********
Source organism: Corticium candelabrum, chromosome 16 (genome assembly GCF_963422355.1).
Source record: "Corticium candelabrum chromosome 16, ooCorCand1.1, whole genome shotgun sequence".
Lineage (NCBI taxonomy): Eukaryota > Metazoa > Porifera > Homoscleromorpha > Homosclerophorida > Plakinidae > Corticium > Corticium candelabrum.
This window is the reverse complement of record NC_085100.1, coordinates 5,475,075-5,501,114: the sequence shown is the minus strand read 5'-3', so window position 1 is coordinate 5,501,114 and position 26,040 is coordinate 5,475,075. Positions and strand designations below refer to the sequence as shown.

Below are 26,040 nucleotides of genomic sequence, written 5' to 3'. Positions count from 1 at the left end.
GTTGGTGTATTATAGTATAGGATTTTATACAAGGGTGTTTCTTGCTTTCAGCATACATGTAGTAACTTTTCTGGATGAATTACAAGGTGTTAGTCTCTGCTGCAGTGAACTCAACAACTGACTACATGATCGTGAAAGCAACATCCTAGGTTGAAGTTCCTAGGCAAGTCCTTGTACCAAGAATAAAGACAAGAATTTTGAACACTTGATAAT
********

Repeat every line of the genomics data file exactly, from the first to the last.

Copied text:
Source organism: Corticium candelabrum, chromosome 16 (genome assembly GCF_963422355.1).
Source record: "Corticium candelabrum chromosome 16, ooCorCand1.1, whole genome shotgun sequence".
Lineage (NCBI taxonomy): Eukaryota > Metazoa > Porifera > Homoscleromorpha > Homosclerophorida > Plakinidae > Corticium > Corticium candelabrum.
This window is the reverse complement of record NC_085100.1, coordinates 5,475,075-5,501,114: the sequence shown is the minus strand read 5'-3', so window position 1 is coordinate 5,501,114 and position 26,040 is coordinate 5,475,075. Positions and strand designations below refer to the sequence as shown.

Below are 26,040 nucleotides of genomic sequence, written 5' to 3'. Positions count from 1 at the left end.
GTTGGTGTATTATAGTATAGGATTTTATACAAGGGTGTTTCTTGCTTTCAGCATACATGTAGTAACTTTTCTGGATGAATTACAAGGTGTTAGTCTCTGCTGCAGTGAACTCAACAACTGACTACATGATCGTGAAAGCAACATCCTAGGTTGAAGTTCCTAGGCAAGTCCTTGTACCAAGAATAAAGACAAGAATTTTGAACACTTGATAAT